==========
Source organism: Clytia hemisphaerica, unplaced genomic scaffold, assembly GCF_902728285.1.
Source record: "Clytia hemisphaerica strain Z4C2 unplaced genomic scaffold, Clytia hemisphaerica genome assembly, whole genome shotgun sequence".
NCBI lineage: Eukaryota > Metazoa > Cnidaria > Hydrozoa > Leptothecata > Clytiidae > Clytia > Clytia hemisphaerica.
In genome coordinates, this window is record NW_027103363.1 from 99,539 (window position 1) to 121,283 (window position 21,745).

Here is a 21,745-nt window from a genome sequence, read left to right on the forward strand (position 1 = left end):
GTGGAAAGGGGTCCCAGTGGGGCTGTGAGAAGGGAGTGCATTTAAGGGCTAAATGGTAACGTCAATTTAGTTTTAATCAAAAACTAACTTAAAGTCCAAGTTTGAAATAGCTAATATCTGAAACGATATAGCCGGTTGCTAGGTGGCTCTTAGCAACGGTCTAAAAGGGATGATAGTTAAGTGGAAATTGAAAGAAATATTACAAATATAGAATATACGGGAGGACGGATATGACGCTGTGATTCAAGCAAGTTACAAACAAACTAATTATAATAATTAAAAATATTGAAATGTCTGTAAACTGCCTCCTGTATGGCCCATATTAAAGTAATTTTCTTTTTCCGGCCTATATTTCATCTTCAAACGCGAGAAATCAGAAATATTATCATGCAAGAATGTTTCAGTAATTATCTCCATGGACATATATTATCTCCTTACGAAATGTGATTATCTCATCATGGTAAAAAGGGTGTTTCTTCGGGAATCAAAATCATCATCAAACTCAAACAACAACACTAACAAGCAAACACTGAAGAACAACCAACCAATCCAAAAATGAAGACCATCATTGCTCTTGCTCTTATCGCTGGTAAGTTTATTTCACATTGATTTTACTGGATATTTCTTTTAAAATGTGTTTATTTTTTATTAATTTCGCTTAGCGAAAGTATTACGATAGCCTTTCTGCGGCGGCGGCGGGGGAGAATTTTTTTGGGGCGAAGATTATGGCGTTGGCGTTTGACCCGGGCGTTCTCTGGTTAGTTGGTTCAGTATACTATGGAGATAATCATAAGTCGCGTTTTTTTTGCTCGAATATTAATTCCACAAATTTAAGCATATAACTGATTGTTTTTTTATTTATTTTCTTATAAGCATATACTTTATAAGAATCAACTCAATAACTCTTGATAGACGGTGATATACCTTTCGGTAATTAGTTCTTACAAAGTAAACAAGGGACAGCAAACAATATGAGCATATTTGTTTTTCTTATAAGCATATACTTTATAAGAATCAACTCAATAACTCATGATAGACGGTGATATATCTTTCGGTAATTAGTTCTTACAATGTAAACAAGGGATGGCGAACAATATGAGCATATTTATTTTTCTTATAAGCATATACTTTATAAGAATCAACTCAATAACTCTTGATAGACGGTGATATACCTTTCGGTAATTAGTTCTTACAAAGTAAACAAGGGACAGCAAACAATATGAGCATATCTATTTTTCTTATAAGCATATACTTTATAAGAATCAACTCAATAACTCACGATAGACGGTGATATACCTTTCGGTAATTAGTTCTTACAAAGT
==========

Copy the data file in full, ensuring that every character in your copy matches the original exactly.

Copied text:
Source organism: Clytia hemisphaerica, unplaced genomic scaffold, assembly GCF_902728285.1.
Source record: "Clytia hemisphaerica strain Z4C2 unplaced genomic scaffold, Clytia hemisphaerica genome assembly, whole genome shotgun sequence".
NCBI lineage: Eukaryota > Metazoa > Cnidaria > Hydrozoa > Leptothecata > Clytiidae > Clytia > Clytia hemisphaerica.
In genome coordinates, this window is record NW_027103363.1 from 99,539 (window position 1) to 121,283 (window position 21,745).

Here is a 21,745-nt window from a genome sequence, read left to right on the forward strand (position 1 = left end):
GTGGAAAGGGGTCCCAGTGGGGCTGTGAGAAGGGAGTGCATTTAAGGGCTAAATGGTAACGTCAATTTAGTTTTAATCAAAAACTAACTTAAAGTCCAAGTTTGAAATAGCTAATATCTGAAACGATATAGCCGGTTGCTAGGTGGCTCTTAGCAACGGTCTAAAAGGGATGATAGTTAAGTGGAAATTGAAAGAAATATTACAAATATAGAATATACGGGAGGACGGATATGACGCTGTGATTCAAGCAAGTTACAAACAAACTAATTATAATAATTAAAAATATTGAAATGTCTGTAAACTGCCTCCTGTATGGCCCATATTAAAGTAATTTTCTTTTTCCGGCCTATATTTCATCTTCAAACGCGAGAAATCAGAAATATTATCATGCAAGAATGTTTCAGTAATTATCTCCATGGACATATATTATCTCCTTACGAAATGTGATTATCTCATCATGGTAAAAAGGGTGTTTCTTCGGGAATCAAAATCATCATCAAACTCAAACAACAACACTAACAAGCAAACACTGAAGAACAACCAACCAATCCAAAAATGAAGACCATCATTGCTCTTGCTCTTATCGCTGGTAAGTTTATTTCACATTGATTTTACTGGATATTTCTTTTAAAATGTGTTTATTTTTTATTAATTTCGCTTAGCGAAAGTATTACGATAGCCTTTCTGCGGCGGCGGCGGGGGAGAATTTTTTTGGGGCGAAGATTATGGCGTTGGCGTTTGACCCGGGCGTTCTCTGGTTAGTTGGTTCAGTATACTATGGAGATAATCATAAGTCGCGTTTTTTTTGCTCGAATATTAATTCCACAAATTTAAGCATATAACTGATTGTTTTTTTATTTATTTTCTTATAAGCATATACTTTATAAGAATCAACTCAATAACTCTTGATAGACGGTGATATACCTTTCGGTAATTAGTTCTTACAAAGTAAACAAGGGACAGCAAACAATATGAGCATATTTGTTTTTCTTATAAGCATATACTTTATAAGAATCAACTCAATAACTCATGATAGACGGTGATATATCTTTCGGTAATTAGTTCTTACAATGTAAACAAGGGATGGCGAACAATATGAGCATATTTATTTTTCTTATAAGCATATACTTTATAAGAATCAACTCAATAACTCTTGATAGACGGTGATATACCTTTCGGTAATTAGTTCTTACAAAGTAAACAAGGGACAGCAAACAATATGAGCATATCTATTTTTCTTATAAGCATATACTTTATAAGAATCAACTCAATAACTCACGATAGACGGTGATATACCTTTCGGTAATTAGTTCTTACAAAGT